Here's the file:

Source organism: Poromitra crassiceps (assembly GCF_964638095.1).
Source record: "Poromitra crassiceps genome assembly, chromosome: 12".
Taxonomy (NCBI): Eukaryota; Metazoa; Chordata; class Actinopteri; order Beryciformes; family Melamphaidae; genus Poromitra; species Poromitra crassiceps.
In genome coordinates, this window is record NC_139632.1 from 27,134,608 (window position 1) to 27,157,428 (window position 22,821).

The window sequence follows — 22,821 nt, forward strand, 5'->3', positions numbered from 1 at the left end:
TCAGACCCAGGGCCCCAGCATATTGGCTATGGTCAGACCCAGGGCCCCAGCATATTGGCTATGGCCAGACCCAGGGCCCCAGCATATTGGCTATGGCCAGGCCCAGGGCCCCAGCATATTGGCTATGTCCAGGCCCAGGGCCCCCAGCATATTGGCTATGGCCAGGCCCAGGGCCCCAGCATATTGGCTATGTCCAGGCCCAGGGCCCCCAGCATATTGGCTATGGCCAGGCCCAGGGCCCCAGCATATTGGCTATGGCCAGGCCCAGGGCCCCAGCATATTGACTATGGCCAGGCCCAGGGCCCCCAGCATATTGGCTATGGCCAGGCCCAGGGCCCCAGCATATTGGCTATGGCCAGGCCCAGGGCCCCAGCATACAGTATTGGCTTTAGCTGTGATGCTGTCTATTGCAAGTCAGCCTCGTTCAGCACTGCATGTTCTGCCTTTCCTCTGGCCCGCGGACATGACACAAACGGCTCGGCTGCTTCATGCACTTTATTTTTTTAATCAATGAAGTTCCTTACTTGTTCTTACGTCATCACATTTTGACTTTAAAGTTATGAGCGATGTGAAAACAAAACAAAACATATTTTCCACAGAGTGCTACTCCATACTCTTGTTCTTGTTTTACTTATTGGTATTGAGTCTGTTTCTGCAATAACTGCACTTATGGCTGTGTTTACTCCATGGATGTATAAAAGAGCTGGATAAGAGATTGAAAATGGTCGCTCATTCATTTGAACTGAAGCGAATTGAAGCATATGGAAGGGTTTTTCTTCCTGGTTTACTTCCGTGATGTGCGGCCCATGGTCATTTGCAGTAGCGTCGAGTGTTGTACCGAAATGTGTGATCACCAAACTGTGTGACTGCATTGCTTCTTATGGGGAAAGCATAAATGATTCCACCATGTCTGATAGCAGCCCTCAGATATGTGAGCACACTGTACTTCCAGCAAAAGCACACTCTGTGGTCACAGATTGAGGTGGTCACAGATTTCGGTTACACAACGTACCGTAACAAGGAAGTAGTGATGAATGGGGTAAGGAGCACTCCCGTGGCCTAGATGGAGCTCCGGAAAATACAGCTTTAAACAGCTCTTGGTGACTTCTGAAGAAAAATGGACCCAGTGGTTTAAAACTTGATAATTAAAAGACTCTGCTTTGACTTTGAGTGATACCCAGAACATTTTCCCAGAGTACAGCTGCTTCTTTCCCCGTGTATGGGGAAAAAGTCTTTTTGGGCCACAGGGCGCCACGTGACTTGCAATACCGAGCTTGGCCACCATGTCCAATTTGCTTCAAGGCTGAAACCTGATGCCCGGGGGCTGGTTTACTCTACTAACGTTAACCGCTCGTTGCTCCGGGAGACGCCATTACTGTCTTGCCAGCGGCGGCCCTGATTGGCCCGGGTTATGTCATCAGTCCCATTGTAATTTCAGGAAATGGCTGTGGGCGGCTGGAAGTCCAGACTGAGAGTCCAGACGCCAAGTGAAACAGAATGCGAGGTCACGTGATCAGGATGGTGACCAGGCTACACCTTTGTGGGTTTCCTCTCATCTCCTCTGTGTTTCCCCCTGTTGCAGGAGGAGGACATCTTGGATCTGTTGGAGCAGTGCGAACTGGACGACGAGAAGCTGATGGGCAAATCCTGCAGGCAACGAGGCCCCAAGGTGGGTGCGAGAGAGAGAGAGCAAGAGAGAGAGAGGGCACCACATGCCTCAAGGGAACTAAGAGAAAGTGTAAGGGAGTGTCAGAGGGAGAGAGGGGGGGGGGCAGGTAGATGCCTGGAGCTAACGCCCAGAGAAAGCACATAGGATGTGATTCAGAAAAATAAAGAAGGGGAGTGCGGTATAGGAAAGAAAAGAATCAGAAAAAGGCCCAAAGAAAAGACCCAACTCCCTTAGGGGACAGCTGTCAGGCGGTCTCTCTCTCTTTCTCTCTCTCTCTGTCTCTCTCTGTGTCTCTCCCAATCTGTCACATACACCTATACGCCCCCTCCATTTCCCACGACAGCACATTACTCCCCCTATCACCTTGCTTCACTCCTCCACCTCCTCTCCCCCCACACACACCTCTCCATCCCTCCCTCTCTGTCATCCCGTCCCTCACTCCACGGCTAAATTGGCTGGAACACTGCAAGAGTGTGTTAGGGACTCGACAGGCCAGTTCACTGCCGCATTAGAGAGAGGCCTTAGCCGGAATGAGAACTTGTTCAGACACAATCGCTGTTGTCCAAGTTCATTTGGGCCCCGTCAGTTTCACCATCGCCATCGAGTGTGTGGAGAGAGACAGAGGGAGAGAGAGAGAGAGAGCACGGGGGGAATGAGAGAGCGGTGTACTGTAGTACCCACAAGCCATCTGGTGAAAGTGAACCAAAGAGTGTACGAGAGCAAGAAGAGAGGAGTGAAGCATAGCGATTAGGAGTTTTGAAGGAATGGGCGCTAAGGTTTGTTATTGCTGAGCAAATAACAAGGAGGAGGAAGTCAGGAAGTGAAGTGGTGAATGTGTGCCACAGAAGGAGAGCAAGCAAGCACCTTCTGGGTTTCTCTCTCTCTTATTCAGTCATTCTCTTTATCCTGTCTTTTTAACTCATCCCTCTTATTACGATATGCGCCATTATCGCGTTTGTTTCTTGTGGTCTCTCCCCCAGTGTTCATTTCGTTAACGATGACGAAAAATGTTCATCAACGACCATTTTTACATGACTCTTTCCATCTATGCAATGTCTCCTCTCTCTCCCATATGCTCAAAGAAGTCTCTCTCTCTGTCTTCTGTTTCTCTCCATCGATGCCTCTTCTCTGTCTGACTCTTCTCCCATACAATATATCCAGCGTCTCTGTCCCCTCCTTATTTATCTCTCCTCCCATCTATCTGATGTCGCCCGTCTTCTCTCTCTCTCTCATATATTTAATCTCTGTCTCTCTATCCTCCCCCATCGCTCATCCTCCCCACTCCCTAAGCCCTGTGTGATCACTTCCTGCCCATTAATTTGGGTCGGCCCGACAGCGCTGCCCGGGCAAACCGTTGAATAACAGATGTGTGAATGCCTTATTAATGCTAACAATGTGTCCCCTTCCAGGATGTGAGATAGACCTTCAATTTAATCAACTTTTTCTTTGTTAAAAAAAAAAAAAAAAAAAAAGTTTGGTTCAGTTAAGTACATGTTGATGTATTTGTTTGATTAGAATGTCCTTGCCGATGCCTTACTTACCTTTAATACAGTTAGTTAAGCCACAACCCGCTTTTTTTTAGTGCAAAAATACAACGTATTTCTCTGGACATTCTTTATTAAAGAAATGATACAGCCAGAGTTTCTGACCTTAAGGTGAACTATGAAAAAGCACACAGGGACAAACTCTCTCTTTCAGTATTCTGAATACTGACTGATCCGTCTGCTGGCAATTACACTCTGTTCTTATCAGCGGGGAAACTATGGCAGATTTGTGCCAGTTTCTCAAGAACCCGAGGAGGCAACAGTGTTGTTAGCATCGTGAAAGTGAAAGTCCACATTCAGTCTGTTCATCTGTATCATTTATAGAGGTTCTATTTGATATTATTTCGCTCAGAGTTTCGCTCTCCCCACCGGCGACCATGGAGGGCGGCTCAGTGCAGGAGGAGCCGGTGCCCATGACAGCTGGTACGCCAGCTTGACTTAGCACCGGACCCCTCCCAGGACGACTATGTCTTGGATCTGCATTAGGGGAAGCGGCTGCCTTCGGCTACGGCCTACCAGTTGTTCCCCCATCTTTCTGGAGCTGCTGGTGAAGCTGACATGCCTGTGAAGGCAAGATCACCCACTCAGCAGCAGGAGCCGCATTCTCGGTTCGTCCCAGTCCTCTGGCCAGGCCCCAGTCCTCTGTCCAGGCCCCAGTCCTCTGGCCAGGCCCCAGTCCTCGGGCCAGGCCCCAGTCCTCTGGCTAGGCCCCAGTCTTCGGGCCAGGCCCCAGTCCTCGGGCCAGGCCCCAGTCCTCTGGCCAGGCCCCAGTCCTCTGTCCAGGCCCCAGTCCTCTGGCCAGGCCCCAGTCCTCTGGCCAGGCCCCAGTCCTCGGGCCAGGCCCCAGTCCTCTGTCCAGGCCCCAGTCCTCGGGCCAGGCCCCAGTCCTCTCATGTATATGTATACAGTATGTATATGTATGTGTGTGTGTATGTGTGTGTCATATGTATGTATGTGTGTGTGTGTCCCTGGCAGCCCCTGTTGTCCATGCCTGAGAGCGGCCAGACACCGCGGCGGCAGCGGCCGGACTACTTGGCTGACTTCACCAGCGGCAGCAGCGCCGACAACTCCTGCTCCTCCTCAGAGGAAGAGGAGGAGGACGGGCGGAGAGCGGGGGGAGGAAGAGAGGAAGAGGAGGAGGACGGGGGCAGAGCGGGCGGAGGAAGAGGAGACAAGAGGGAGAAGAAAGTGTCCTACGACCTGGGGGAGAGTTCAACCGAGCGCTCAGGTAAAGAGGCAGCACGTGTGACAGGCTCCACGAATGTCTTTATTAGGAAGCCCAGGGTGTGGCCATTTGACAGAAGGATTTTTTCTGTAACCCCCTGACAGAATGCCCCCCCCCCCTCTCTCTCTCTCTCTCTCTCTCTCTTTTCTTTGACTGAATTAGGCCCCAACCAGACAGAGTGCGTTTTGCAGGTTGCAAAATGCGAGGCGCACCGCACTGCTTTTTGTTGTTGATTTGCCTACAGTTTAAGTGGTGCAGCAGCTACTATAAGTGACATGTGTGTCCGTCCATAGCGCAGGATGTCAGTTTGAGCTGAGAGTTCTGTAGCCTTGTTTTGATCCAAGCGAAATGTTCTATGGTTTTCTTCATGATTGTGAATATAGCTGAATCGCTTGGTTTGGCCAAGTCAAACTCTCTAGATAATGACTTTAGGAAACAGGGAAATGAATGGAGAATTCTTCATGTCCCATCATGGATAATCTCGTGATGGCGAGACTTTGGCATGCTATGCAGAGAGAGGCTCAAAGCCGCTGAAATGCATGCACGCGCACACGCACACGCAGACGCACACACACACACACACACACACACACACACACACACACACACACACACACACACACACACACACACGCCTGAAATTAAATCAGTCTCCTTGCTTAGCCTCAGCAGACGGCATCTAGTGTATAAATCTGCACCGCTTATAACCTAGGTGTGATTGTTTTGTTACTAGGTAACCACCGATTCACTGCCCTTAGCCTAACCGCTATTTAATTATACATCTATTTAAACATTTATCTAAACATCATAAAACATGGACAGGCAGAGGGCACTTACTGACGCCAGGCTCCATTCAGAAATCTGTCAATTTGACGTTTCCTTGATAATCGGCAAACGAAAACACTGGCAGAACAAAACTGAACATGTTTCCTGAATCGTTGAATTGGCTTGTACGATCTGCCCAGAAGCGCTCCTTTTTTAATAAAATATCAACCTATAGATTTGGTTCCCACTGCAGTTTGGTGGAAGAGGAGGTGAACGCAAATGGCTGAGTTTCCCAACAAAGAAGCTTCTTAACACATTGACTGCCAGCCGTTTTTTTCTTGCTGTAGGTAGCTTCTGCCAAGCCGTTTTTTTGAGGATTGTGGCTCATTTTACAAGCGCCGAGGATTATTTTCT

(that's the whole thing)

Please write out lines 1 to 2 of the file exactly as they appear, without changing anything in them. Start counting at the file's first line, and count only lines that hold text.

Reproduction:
Source organism: Poromitra crassiceps (assembly GCF_964638095.1).
Source record: "Poromitra crassiceps genome assembly, chromosome: 12".